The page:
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SouthEast Stories: Johnson’s Taekwondo Academy

Community | SouthEast Bank | September 13, 2021

A Hobby Becomes a Passion

Brannon Johnson, owner of Johnson’s Taekwondo Academy in Dayton, Tennessee, exudes resilience and ambition, traits that have led to a successful career in small business ownership. 

After he was bullied on the bus in kindergarten, Brannon says his parents decided to put him into Taekwondo to learn how to de-escalate fights and defend himself. Little did they know that this simple decision would pave the way for a lifelong passion. 

“It was fate that brought me to Taekwondo,” Brannon said.

Brannon immediately fell in love with Taekwondo and became diligent in his practice. He participated in many competitions, earning his black belt at the age of eight, along with national and world titles and championships. 

A talented athlete, Brannon was offered a full swimming scholarship to college, which required him to move to Kentucky. The decision, he said, was not an easy one, and during his time in school, he felt like something was missing. 

 

 Johnson's Taekwondo Academy

Taking on a New Challenge

During his first semester in college, Brannon injured his knee and was forced to return home for surgery. While recovering, he began to practice Taekwondo again and quickly realized that the sport was what he’d been missing. He talked to his parents, and they agreed he could remain at home and continue studying martial arts on the condition that he would maintain a job. 

After working as a lifeguard, Dollar General clerk and corrections officer, Brannon circled back to Taekwondo. One day while visiting his grandparents, he stopped by his old Taekwondo school, and the instructor asked if he would be willing to teach some classes. Brannon promptly quit his job as a corrections officer to begin as an instructor. It was only a few months after he began teaching that he felt the need for more responsibility. 

“It felt so much better doing Taekwondo, that’s just where I was supposed to be. I would not have known that had I not left it for a little,” Brannon said.

 

 Taekwondo class practicing

The Road to Entrepreneurship

Brannon decided to talk to his wife’s grandmother, an accomplished business owner, about purchasing the business from his instructor. She encouraged him and suggested he reach out to SouthEast Bank to learn more about his options. Brannon agreed and immediately met with Matt Mason, a SouthEast Bank loan officer. After building a rapport, Matt saw Brannon’s drive and determination and helped him acquire the funding he needed.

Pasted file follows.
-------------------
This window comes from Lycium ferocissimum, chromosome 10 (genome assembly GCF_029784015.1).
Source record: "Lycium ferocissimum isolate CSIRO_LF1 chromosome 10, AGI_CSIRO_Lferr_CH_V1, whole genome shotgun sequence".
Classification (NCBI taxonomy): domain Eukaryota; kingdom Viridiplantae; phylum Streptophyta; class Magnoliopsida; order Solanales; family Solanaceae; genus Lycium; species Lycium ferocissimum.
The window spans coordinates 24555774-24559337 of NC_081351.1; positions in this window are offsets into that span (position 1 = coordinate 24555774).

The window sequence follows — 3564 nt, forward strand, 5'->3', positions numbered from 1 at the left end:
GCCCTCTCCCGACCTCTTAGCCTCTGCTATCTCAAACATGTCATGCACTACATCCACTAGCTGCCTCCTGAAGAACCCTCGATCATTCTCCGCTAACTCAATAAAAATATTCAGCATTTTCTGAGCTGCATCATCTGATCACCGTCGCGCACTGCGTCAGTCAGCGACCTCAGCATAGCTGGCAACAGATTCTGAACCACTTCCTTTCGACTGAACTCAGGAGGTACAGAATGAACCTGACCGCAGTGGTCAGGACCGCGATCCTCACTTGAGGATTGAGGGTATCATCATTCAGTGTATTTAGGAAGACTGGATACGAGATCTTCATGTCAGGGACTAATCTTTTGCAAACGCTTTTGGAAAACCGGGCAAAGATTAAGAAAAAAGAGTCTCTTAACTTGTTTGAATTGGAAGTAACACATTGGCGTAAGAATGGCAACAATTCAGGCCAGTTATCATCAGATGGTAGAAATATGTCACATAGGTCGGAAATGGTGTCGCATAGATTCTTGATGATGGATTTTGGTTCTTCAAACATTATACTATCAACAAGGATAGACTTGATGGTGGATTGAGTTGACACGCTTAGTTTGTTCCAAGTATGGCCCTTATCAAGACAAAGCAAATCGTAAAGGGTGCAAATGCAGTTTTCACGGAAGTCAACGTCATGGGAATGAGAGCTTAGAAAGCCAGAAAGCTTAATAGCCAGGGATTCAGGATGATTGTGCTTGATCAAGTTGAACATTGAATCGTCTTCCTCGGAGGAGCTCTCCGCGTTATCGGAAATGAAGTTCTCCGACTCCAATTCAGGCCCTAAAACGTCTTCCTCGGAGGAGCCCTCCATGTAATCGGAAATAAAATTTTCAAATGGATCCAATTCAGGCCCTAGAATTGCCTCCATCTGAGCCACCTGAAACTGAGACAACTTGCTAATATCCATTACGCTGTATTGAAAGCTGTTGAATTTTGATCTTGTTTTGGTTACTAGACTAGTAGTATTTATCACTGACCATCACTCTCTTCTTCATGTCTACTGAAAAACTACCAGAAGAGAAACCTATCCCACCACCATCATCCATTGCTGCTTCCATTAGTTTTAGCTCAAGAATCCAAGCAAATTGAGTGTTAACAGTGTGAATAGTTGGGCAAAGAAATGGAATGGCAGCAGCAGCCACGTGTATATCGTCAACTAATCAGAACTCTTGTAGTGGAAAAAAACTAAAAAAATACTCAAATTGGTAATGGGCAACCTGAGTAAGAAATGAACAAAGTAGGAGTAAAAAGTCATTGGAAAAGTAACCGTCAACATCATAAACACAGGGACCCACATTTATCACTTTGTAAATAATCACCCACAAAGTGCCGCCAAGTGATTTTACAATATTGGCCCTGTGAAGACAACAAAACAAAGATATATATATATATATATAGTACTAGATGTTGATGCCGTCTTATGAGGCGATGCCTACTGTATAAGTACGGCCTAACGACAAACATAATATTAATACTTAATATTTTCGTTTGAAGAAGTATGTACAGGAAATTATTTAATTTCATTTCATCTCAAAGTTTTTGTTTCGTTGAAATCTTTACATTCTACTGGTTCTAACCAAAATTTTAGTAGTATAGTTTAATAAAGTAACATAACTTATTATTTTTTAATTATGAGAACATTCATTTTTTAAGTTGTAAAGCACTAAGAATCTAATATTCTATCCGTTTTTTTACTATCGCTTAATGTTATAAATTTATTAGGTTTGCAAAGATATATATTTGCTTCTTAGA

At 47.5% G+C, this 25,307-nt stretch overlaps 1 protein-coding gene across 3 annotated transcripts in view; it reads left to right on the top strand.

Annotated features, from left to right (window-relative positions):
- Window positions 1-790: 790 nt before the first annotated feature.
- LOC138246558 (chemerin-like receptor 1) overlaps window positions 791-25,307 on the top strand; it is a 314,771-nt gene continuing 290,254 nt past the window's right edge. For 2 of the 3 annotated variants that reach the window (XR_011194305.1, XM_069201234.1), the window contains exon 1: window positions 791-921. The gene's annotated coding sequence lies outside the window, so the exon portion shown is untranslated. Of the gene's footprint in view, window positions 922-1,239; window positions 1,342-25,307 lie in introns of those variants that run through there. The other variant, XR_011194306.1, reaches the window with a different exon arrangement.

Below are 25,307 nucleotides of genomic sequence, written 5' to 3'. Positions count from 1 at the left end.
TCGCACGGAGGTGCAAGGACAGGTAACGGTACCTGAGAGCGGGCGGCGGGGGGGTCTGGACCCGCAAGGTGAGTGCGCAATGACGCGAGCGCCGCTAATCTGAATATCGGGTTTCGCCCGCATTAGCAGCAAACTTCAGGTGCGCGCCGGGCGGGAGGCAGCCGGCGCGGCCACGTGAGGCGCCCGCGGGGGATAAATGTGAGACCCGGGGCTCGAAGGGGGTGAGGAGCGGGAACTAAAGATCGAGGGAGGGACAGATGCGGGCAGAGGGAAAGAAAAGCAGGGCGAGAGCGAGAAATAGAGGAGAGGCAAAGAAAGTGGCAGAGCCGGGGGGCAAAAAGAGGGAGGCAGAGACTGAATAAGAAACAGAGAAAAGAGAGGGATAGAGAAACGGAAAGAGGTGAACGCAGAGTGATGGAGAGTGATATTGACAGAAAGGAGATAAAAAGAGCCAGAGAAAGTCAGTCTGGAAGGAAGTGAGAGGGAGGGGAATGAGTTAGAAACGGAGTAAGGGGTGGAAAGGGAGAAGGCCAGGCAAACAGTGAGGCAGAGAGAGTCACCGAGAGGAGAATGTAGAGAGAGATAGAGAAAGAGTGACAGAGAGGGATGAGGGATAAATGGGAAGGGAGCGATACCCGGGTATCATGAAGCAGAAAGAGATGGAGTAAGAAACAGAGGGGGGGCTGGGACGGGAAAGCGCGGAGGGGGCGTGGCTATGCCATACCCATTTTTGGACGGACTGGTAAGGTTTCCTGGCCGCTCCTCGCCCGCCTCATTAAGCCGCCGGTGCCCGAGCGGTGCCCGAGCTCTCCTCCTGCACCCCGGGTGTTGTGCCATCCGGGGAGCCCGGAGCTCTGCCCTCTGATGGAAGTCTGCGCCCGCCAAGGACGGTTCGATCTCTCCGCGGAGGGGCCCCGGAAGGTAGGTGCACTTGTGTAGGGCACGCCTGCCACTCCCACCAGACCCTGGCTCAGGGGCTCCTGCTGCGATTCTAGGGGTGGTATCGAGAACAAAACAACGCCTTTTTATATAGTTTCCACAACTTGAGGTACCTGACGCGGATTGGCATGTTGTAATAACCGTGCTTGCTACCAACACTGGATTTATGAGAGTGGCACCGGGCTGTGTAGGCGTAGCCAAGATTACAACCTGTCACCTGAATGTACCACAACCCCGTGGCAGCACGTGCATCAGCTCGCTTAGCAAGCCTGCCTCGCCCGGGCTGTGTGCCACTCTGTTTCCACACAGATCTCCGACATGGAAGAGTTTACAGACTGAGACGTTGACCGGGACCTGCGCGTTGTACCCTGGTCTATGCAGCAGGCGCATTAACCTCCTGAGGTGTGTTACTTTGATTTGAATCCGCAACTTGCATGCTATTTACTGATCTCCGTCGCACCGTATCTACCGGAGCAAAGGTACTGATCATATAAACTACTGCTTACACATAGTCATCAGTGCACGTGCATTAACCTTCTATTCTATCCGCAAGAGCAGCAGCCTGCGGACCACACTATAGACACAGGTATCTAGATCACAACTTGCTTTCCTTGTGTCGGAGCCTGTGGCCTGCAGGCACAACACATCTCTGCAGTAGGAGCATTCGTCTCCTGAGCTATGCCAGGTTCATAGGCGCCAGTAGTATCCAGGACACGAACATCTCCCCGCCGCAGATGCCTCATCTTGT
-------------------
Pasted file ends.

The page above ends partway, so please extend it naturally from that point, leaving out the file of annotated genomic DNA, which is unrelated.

While he was only 18, Brannon struck an agreement with his instructor and purchased the Taekwondo school, which he has successfully run since. Today, Brannon works to impart the same type of initiative and drive to his students. 

“Goals we set are goals we get,” he said, repeating the mantra he shares with his Taekwondo classes.

 

students practicing Taekwondo 

Giving Back to the Tennessee Community

At the academy, Brannon also teaches his students the importance of giving back to the community. Each year, they host a board-breaking event to raise money for St. Jude’s Children’s Research Hospital, and have raised over $35,000 for the cause. The students go out into the community to find sponsors to advertise on boards they plan to break during the event. The event offers the opportunity for the students to showcase their skills and raise money for a cause.

Now married with three children, Brannon teaches Taekwondo at his academy as a fifth-degree black belt. His wife, a third-degree black belt, teaches alongside him. 

 

Ice Ninja's Snow Biz 

Realizing a New Passion

Brannon’s business has been so successful that he and his wife decided to pursue their entrepreneurial dream further. In the same shopping center, they opened a second business, Ice Ninja’s Snow Biz, Ice Cream and More.  

Brannon said he wanted his second business to be something his existing taekwondo students could also enjoy. He chose to open an ice cream parlor and says it’s been a great incentive for his students to practice their martial arts. He often rewards students with ice cream for hard work and good behavior. 

“Our Taekwondo students love it,” Brannon said. 

Brannon once again credited SouthEast Bank’s Athens team for their support in helping him launch the business. 

“SouthEast Bank was supportive, they got things done quickly,” he said.

Although he is careful not to spread himself too thin, Brannon and his family look forward to growing their businesses and aim to continue making an impact on the Dayton community.

 

 

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Information contained in this blog is for educational and informational purposes only. Nothing contained in this blog should be construed as legal or tax advice. An attorney or tax advisor should be consulted for advice on specific issues.
 

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